Ed: Why did you write this book? What inspired you to write it?
J. T.: For too long, the local church has played a secondary role in the formation of God’s people. During the past few decades, seminaries, Bible colleges, non-profit organizations, and other ministries have become where God’s people have to go in order to grow in the understanding of the Word and what it means to follow Christ.
I believe with all of my heart that the primary context for Christian discipleship is the local church. God has commissioned and ordained his church to be the place where, by the power of the Spirit, he forms his people into the image of the Son. It is time for local churches to remember their calling as the primary place God forms deep disciples.
Ed: For whom did you write this book?
J. T.: I wrote this book for anyone who is passionate about discipleship. I hope pastors, ministry leaders, and serious Christians will pick up this book and implement deep discipleship in their local contexts.
Ed: What do you mean by a “holistic” approach to discipleship? How is that different than what most people consider when they think of “discipleship”?
J. T.: Deep discipleship is holistic discipleship. God cares about the whole person, not just our head or our heart or our soul or our strength, but God cares equally and wants to form our head, heart, soul, and strength. If we are whole people, we need discipleship models that form the whole person and that best happens in the local church.
Ed: How is this book different from other discipleship resources and books?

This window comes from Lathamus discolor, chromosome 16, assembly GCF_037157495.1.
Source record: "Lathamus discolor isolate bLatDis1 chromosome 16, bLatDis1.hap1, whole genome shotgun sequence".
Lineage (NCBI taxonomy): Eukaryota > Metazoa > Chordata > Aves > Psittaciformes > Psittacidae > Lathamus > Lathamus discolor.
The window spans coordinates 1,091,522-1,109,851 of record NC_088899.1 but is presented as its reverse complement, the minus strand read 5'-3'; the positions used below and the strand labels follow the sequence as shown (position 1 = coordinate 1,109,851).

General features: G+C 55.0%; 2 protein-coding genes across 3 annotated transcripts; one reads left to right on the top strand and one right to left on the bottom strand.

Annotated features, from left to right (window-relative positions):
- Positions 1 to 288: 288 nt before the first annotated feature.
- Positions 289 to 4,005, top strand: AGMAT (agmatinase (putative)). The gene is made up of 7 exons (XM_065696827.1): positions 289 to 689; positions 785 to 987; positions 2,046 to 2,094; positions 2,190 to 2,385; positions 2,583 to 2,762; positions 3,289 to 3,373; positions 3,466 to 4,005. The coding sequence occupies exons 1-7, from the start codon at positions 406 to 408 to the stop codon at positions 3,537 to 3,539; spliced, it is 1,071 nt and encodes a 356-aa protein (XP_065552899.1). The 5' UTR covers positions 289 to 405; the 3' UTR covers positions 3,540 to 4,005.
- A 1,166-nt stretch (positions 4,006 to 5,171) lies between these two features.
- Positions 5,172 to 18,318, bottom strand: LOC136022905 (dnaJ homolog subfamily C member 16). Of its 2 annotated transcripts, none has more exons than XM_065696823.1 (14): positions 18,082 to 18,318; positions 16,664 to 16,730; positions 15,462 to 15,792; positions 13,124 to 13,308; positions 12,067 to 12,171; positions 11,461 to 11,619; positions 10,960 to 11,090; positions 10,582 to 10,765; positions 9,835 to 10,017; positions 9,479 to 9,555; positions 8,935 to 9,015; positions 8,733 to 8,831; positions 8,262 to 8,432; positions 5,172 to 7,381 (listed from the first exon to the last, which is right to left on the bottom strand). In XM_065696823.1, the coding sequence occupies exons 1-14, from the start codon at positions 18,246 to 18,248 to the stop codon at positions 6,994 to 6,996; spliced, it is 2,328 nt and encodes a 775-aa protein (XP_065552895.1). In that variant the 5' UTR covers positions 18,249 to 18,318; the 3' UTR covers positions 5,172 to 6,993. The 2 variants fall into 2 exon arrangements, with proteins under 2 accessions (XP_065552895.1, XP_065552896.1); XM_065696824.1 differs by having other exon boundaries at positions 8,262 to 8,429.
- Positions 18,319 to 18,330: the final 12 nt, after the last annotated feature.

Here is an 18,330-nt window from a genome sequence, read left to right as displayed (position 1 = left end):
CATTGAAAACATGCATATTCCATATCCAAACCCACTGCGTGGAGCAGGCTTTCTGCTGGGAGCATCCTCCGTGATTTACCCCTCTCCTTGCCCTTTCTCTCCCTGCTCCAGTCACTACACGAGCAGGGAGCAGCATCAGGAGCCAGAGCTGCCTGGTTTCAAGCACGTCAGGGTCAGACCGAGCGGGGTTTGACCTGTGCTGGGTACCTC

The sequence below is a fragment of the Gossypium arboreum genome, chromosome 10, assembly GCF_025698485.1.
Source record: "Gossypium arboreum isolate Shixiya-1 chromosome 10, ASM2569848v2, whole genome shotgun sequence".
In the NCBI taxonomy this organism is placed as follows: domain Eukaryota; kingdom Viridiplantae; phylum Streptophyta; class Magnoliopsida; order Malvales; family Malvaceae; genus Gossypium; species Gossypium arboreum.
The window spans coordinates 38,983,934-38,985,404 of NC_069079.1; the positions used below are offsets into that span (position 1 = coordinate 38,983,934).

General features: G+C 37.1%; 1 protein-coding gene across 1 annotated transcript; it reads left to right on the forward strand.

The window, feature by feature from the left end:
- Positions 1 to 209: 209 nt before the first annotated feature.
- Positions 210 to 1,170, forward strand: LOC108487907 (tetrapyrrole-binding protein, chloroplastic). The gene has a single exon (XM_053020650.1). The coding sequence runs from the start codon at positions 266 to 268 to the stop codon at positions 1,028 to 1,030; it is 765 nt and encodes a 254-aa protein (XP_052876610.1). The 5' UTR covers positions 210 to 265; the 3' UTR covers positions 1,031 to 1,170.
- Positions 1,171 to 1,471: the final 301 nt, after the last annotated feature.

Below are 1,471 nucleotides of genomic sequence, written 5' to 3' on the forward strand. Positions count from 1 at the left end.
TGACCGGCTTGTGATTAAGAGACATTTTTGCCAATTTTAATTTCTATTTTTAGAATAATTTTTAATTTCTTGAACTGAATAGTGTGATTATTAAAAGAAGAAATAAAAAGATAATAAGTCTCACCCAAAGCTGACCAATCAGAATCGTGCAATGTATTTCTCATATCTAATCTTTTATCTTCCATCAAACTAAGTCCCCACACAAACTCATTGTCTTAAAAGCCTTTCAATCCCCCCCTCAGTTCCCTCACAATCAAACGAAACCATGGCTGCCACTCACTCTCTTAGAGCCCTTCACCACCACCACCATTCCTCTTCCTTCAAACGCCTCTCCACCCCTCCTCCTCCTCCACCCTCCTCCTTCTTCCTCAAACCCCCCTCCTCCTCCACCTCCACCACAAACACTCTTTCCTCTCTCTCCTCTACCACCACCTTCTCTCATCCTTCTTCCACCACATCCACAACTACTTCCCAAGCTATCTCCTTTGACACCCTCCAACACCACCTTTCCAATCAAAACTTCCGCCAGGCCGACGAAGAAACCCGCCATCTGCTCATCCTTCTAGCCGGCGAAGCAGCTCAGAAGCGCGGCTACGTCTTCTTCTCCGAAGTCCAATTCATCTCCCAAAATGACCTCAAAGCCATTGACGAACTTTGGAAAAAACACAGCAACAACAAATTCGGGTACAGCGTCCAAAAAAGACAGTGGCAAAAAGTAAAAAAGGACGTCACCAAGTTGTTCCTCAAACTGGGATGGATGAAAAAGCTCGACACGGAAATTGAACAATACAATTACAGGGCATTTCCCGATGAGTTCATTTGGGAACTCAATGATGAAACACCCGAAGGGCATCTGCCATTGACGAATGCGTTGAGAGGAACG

J. T.: I think Deep Discipleship is different because it does not just say deep discipleship matters, but it provides a way forward for every church. It does not offer a playbook for every church to adopt, but it offers a set of better questions—questions that will give us better answers for our local contexts.
Ed: What are the two or three greatest hindrances to creating deep disciples in our churches today?
J. T.: The greatest hindrance to deep discipleship is the shallow versions of Christianity that we have become accustomed to.
Ed: What are the two or three most important things church leaders can do immediately to begin creating deep disciples in their churches?
J. T.: If you want more participation in your church you need to raise the bar, not lower it. We have believed the lie that if we lower the bar people will be more involved, but we have lowered it so that it is not worth jumping over.
Give your people more Bible, not less; more theology, not less; more spiritual disciplines, not less. They will thank you for it.
Ed: Talk about how a Christian disciple grows in faith. How have churches stunted that process? What can leaders do to grow the disciples in their churches?
J. T.: For a believer, the local church is indispensable in growing as a disciple. God has ordained followers of Jesus to grow alongside each other in the context of the spiritual family of the local church. Unfortunately, some churches have adopted ministry models that are more interested in keeping people than they are in growing people. Leaders of the local church should start to adopt ministry paradigms that grow people from infants in Christ to mature followers—from pagans to pastors.
Ed: What do you hope readers will do after reading the book? What do you hope they’ll take away from it?
J. T.: I hope readers of this book are re-invigorated for life and ministry in the context of the local church. I also hope that readers of this book will be struck afresh by the beauty and depth of life with God and how he uses the local church to grow and mature his people into followers of Jesus.